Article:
Automating security policies and the assignment of those policies is problematic in many organizations. Typically, security is handled by a separate team and usually a team without infrastructure automation skills. Consequently, I've seen automation engineers write code to establish security policies, but those policies are manually assigned by a separate team. In essence, the traditional test-edit cycle that automation engineers need for this type of development doesn't exist.

Frequently, the creation of AWS accounts or Azure subscriptions is not automated. The reason is that in most organizations, that creation and their placement in the organizational tree is controlled by a separate team without automation coding skills. Furthermore, a sandbox environment for this type of automation code development doesn't exist.

Organizations define some resources to be central to the entire enterprise and don't have environment segregation. Examples are Active Directory environments, DNS, and WANs. The problem with this is that changes to central resources such as this become "production" changes and are tightly controlled. When everything is a production change, the test-edit development cycle automation engineers need doesn't exist. 

After doing some introspection with these examples, I've identified several common barriers to implementing 100% infrastructure as code. It turns out that most of these limitations are not technology-based.

Environment limitations

Infrastructure code development requires support for test-edit loops. That is, automation engineers need to be able to run, edit, and re-run infrastructure code to correct bugs. Writing infrastructure as code is just like application development in many ways. Automation engineers need to be able to experience occasional failures without negatively impacting others. These requirements are usually accomplished by a "sandbox" environment that others are not using.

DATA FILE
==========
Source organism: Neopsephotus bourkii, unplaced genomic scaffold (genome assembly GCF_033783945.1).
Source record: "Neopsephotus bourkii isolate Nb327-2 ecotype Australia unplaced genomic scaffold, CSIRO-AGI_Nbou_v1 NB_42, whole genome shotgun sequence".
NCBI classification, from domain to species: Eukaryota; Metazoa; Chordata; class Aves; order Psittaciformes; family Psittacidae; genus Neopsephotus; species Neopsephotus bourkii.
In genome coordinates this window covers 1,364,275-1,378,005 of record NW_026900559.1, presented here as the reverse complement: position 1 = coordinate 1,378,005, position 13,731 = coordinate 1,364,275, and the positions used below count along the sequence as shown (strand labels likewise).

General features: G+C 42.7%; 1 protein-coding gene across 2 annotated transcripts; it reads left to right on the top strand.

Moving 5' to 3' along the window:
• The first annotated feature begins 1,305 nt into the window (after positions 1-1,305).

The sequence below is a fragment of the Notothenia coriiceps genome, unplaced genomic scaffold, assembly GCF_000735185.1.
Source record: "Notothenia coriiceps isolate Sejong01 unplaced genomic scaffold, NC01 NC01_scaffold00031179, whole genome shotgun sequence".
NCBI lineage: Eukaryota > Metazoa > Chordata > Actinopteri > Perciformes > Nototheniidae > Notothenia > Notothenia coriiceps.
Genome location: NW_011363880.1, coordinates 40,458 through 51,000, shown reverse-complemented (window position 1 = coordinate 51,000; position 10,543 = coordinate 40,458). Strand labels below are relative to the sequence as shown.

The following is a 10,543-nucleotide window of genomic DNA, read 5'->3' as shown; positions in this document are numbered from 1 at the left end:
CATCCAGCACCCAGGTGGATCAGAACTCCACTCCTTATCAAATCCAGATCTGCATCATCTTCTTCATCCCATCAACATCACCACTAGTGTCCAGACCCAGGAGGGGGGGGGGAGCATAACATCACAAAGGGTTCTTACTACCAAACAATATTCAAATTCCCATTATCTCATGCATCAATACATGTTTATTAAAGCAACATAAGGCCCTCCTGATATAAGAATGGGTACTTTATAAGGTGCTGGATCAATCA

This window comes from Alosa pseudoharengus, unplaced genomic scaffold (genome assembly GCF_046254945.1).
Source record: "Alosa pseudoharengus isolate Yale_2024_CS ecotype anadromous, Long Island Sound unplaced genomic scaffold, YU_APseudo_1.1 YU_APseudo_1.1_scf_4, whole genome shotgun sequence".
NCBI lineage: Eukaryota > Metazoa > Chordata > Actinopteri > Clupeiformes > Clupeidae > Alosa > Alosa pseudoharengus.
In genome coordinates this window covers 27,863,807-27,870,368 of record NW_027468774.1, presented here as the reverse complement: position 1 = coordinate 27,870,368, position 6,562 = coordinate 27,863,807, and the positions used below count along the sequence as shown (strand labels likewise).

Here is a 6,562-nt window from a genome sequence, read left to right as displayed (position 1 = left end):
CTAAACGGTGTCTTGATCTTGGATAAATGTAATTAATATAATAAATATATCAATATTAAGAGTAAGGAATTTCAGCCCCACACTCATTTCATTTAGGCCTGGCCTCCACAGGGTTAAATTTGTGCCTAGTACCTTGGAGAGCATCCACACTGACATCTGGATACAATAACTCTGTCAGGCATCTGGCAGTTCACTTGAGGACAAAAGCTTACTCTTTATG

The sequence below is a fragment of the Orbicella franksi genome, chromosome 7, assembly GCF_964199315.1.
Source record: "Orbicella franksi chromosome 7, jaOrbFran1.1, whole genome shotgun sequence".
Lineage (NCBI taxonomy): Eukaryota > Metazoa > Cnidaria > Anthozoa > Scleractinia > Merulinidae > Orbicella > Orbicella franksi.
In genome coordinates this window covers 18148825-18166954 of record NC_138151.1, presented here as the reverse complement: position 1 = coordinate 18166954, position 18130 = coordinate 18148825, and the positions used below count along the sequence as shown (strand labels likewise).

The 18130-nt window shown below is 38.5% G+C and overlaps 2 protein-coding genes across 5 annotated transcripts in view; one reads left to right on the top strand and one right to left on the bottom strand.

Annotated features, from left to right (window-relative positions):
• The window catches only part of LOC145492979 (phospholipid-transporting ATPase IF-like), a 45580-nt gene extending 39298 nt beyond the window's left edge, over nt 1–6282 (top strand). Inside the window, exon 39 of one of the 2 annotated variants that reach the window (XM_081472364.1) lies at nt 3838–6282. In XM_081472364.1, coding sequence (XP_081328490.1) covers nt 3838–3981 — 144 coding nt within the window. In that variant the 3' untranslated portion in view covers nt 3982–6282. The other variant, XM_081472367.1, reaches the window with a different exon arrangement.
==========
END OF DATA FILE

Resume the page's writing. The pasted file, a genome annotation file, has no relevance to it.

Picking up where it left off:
The app developer part of me wants those tests and the verification of the result automated just like other types of application code. That said, the tooling to support automated testing of infrastructure code is sketchy at best and definitely not comprehensive. Automated testing is worth doing, but it is definitely not comprehensive. There are definitely limits to automated test coverage for infrastructure code.

The sandbox environment used for infrastructure code development must support the add/change/delete of that environment without negative impact on others. Like other types of development, infrastructure code doesn't always work as intended the first time it runs. In fact, you should assume that infrastructure code development might actually damage the sandbox environment in some way.

Sandbox environments should be viewed as completely disposable. That is, they can be created or destroyed as needs require little effort. It needs to be easy for an automation engineer to create a new sandbox for infrastructure code development and destroy it afterward.